Fish and Shellfish Stocks 2012

Fish and Shellfish Stocks 2012. State of Scottish fish stocks, TACs and biology of the stocks for 2012.



Mackerel ( Scomber scombrus) is the most important pelagic species for the Scottish fishing industry. It is caught predominantly with pelagic trawl mainly in western waters and the North Sea.

2012 position : UK share 152,368 tonnes
Last Year : 189,694 tonnes
Landed into Scotland in 2010 : 95,180 tonnes
Value for 2010 : £78 million


The mackerel ( Scomber scombrus) caught by the Scottish pelagic fleet belong to two different stocks - the North Sea and the western. This separation is based on differences in the timing and the areas used for spawning. North Sea mackerel overwinter in the deep water, to the east and north of Shetland and on the edge of the Norwegian Deep. In the springtime, they migrate south to spawn in the central part of the North Sea from May until July. The western mackerel stock is found near to the continental slope, over a vast area. These fish spawn between March and July, mainly to the south and west of the UK and Ireland. When spawning is finished, most of the spent fish move to the feeding grounds in the Norwegian Sea and the northern North Sea where they mix with the North Sea stock. Some western stock mackerel, predominantly small individuals, also enter the North Sea through the English Channel. The western stock mackerel travel long distances between the feeding grounds and the spawning areas. Over the past twenty years, the pattern of their southerly migration has changed dramatically in both timing and route. In the 1970s and 1980s this movement occurred in late summer and autumn with the fish passing through the relatively shallow waters of the Minch. Now the migration occurs gradually later in the year and is further offshore. The pattern of the return northerly journey, after spawning, has remained relatively constant. The boundaries of the spawning areas have also slowly changed, with an increase in spawning activity in the north of the area and to the west of the shelf edge.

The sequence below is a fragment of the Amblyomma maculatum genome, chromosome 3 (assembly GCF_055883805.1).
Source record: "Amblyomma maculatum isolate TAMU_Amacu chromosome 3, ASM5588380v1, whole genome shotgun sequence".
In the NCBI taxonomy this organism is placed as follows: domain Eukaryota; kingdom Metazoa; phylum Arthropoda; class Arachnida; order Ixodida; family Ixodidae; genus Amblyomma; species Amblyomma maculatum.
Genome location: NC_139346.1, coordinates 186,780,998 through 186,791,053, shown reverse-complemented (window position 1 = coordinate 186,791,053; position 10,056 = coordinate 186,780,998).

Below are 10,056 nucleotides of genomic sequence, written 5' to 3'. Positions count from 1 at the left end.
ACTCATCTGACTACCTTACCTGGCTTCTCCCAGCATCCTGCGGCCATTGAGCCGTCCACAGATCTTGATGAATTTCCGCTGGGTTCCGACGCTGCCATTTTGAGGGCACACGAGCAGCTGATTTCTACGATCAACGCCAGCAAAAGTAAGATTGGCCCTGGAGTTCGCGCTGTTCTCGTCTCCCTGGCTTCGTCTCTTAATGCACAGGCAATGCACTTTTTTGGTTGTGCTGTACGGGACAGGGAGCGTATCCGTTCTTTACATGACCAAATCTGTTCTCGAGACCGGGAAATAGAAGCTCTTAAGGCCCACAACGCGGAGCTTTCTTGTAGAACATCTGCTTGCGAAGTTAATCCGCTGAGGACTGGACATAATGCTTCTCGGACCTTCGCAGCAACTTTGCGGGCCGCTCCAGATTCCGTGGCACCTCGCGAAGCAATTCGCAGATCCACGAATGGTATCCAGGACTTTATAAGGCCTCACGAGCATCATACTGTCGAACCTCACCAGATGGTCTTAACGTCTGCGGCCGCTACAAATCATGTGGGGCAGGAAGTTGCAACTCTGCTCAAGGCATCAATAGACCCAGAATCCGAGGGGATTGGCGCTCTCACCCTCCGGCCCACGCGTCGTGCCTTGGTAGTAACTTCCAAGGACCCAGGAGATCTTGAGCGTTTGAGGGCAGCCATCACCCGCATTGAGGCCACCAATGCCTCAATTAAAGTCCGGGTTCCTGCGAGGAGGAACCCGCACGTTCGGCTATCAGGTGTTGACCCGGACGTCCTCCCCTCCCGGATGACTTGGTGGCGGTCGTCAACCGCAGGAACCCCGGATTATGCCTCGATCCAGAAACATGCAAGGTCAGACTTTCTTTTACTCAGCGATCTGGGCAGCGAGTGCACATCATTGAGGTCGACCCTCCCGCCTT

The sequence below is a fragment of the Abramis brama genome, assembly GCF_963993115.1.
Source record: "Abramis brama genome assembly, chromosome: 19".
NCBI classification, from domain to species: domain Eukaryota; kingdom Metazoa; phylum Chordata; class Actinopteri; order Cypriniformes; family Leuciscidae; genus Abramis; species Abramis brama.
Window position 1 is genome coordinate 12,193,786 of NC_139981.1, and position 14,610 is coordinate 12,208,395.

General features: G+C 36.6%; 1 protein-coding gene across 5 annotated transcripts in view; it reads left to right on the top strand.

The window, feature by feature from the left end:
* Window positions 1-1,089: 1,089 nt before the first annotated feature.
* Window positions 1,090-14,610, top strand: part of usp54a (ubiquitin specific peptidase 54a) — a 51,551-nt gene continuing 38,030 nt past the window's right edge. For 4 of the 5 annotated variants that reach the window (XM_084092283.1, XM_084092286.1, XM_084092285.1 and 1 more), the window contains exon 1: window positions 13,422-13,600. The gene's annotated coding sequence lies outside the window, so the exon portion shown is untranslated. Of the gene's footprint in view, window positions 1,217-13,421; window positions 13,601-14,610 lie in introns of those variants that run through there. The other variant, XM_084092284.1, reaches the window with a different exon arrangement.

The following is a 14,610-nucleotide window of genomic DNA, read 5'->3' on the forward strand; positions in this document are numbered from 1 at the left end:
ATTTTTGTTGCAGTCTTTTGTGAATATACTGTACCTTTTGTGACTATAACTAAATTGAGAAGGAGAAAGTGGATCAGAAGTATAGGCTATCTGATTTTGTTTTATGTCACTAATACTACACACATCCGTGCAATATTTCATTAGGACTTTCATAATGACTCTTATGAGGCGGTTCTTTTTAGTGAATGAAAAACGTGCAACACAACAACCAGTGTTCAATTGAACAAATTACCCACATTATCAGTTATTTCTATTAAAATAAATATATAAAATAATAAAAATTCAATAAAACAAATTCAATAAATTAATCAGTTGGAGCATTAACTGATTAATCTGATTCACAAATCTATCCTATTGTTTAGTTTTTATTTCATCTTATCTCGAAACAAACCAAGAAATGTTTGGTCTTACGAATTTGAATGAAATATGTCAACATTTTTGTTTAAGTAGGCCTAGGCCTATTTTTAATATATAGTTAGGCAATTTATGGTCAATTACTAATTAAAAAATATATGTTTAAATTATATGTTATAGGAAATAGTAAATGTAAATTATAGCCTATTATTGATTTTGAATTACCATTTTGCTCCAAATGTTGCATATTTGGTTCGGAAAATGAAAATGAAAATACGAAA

By the time they reach three years old, most mackerel are mature. At one year old, only a small proportion of females are mature and able to spawn, while more than half can spawn at two years old. Female mackerel shed their eggs in about twenty separate batches over the course of a spawning season. An average-sized fish produces around 250,000 eggs. Juvenile mackerel grow quickly and can reach 22cm after one year and 30cm after two years.

The diet of mackerel can vary with the area and the season. By weight, almost half of the food consists of crustacea (shrimps). The remainder is made up of juvenile fish such as sandeel, herring and Norway pout.



Information Source: ICES advice 2011 ( Quoted text in italics

summary figure

MSY and precautionary approach reference points




Management plan

SSB trigger

2.2 million t

F target


MSY Approach

MSY B trigger

2.2 million t

F msy


Precautionary Approach

B lim

1.67 million t

B pa

2.3 million t

F lim


F pa


State of stock and advice

  • Fishing mortality in 2010 is estimated to be 0.26: this means that approximately 23%, by number, of all fish between 4 and 8 years of age were caught.
  • Spawning stock biomass in 2011 is estimated to be well above B pa and MSY B trigger at around 2.9 million tonnes.
  • Fishing mortality and biomass are both above the precautionary limits and the level of F which is consistent with achieving maximum sustainable yield ( F 2010> F MSY ).
  • The advice is in accordance with the Norway, Faroe Islands and EU management plan which recommends that catches in 2012 should be between 586,000 tonnes and 639,000 for NEA mackerel.

The TAC should apply to all areas where mackerel is caught. Catches since 2008 have been considerably in excess of ICES advice which was based on the management plan. This situation continued in 2011. The absence of comprehensive international agreements on the exploitation of the stock remains a critical concern, and prevents control of the total exploitation rate. A projected fishing mortality of 0.31 for 2011 is above that stipulated in the management plan. If the level of catch associated with this fishing mortality were to be maintained in 2012 and onwards, then the spawning stock biomass is expected to decline rapidly to below B pa within a few years.

Management outcomes for 2012

At the December 2011 meeting in Brussels, the Council of Ministers decided that the 2011 EU Total Allowable Catch for northeast Atlantic mackerel should be 278,948 tonnes. The UK quota was provisionally set at 152,368 tonnes.

Management of this stock continues to be complicated by unilateral action taken by Iceland and Faroes, and a failure to reach a political solution.


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